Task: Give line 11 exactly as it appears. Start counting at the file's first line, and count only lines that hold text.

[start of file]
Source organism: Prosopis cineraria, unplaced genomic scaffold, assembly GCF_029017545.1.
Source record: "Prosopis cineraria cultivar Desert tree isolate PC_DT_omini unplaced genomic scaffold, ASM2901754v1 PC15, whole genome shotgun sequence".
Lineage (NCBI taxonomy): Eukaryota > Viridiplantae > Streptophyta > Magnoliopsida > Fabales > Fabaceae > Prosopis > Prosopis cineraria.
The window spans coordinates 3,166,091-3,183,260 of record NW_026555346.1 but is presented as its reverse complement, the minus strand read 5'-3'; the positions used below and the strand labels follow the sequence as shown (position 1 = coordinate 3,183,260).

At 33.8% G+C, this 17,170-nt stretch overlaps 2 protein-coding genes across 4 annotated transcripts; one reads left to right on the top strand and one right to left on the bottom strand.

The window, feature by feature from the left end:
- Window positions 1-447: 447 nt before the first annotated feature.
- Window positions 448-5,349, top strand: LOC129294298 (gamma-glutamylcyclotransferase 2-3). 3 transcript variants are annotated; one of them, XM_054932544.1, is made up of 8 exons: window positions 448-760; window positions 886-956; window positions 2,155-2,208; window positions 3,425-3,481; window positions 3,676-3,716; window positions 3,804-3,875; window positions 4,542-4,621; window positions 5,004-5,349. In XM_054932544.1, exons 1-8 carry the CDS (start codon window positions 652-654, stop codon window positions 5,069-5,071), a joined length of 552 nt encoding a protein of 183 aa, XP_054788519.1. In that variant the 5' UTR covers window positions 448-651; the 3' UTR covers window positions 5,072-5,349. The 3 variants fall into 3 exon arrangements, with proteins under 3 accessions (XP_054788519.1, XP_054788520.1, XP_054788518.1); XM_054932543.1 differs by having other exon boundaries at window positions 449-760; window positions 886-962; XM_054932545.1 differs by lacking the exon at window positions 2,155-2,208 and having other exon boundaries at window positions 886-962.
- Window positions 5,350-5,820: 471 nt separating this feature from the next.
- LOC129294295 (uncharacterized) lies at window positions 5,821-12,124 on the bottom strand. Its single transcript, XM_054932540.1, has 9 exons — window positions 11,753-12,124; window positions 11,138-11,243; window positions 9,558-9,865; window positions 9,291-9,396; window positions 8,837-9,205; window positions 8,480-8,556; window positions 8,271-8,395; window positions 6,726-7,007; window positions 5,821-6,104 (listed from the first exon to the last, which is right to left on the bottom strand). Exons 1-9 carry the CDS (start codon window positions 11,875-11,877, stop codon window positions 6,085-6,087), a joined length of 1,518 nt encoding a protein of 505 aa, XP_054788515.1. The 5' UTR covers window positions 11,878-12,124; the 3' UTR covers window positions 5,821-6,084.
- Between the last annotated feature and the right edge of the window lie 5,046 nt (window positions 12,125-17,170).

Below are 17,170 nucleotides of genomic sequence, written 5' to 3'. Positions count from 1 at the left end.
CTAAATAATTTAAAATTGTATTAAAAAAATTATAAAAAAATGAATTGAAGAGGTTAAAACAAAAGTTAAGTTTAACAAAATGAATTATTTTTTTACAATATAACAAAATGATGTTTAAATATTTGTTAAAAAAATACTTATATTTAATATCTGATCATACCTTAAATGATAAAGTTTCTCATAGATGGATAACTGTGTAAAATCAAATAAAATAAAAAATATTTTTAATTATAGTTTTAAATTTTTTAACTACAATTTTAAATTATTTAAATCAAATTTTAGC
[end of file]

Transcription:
- Between the last annotated feature and the right edge of the window lie 5,046 nt (window positions 12,125-17,170).